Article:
The anterior pituitary produces six hormones: growth hormone, adrenocorticotropin (corticotropin), thyroid stimulating hormone (thyrotropin), prolactin, follicle stimulating hormone, and lutenizing hormone.
Bromocriptine-Also known as Parlodel, it is a dopamine receptor agonist used to treat galactorrhea by reducing levels of the hormone prolactin and is also used to treat Parkinson's disease.
During pregnancy prolactin helps to increase breast mass but does not cause lactation because it is inhibited by the hormone progesterone, which is made by the placenta.
Other tests may include a thyroid level; sperm count; prolactin level (milk hormone); blood tests for anemia, chemistries, and iron; and genetic analysis.
Prolactin levels rise and fall in direct proportion to the frequency, intensity, and duration of nipple stimulation from the infant's suckling.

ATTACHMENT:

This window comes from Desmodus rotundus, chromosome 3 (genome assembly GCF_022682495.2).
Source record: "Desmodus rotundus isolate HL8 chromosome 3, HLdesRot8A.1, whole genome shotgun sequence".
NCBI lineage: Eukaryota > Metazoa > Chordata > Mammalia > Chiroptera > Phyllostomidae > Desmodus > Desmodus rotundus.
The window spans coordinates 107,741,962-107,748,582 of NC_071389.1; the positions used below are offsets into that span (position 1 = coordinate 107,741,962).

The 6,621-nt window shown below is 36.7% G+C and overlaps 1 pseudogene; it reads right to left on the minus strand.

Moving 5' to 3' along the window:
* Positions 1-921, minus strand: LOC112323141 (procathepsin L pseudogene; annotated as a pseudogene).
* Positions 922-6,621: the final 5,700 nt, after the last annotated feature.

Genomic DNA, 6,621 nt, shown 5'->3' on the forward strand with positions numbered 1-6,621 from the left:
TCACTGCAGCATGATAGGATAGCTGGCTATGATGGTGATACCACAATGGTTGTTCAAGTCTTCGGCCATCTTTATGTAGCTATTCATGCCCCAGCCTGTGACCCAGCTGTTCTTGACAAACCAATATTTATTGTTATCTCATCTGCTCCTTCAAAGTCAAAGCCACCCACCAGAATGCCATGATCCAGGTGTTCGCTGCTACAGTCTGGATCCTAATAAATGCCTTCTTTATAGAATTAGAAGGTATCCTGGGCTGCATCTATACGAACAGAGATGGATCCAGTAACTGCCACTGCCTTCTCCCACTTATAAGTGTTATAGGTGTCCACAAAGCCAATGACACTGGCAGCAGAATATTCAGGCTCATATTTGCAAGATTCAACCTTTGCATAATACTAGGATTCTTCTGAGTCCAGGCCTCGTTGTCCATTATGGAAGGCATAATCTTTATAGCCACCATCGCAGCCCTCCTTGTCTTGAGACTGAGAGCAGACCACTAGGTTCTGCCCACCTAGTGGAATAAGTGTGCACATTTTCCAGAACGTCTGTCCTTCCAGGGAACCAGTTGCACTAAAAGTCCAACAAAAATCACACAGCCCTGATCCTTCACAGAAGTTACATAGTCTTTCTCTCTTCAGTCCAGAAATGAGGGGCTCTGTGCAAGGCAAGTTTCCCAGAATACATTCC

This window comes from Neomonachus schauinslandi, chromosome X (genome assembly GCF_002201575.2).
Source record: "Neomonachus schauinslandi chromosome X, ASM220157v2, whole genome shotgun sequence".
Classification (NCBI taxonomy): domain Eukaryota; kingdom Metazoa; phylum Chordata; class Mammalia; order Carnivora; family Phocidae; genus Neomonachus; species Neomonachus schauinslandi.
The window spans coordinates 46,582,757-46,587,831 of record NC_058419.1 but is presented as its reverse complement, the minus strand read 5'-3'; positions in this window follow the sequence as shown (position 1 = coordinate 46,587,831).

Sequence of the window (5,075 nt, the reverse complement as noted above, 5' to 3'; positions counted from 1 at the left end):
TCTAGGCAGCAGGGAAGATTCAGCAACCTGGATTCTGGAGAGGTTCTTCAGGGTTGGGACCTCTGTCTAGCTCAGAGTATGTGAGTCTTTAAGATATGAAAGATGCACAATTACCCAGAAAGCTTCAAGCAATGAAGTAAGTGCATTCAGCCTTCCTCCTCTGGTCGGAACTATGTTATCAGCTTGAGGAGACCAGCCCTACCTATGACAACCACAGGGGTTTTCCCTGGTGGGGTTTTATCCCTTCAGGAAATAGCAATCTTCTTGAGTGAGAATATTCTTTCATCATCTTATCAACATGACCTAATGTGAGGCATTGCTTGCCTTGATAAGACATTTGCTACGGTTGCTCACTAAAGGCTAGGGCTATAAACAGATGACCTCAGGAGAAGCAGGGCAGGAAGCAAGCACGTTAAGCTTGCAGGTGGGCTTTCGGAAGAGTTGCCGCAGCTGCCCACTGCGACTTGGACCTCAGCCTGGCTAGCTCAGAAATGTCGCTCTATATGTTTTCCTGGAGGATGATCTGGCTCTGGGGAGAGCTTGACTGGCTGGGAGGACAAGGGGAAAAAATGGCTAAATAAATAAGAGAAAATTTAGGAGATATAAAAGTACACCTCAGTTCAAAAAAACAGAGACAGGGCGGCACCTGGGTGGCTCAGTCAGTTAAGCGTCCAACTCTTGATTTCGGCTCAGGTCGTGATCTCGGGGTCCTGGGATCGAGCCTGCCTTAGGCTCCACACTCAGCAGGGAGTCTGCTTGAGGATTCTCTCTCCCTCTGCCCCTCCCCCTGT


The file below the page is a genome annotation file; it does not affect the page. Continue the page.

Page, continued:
If a mother does not breastfeed, prolactin levels usually reach the levels of the nonpregnant state by seven days postpartum.
There are a number of causes of hypogonadism, including stress, elevated prolactin levels, and several genetic disorders.
After milk "comes in" or rapidly increases in volume, lactation is no longer driven by the hormone prolactin.
During the first week after birth, prolactin levels in breastfeeding women fall about 50 percent.
The act of breastfeeding itself causes a surge of prolactin.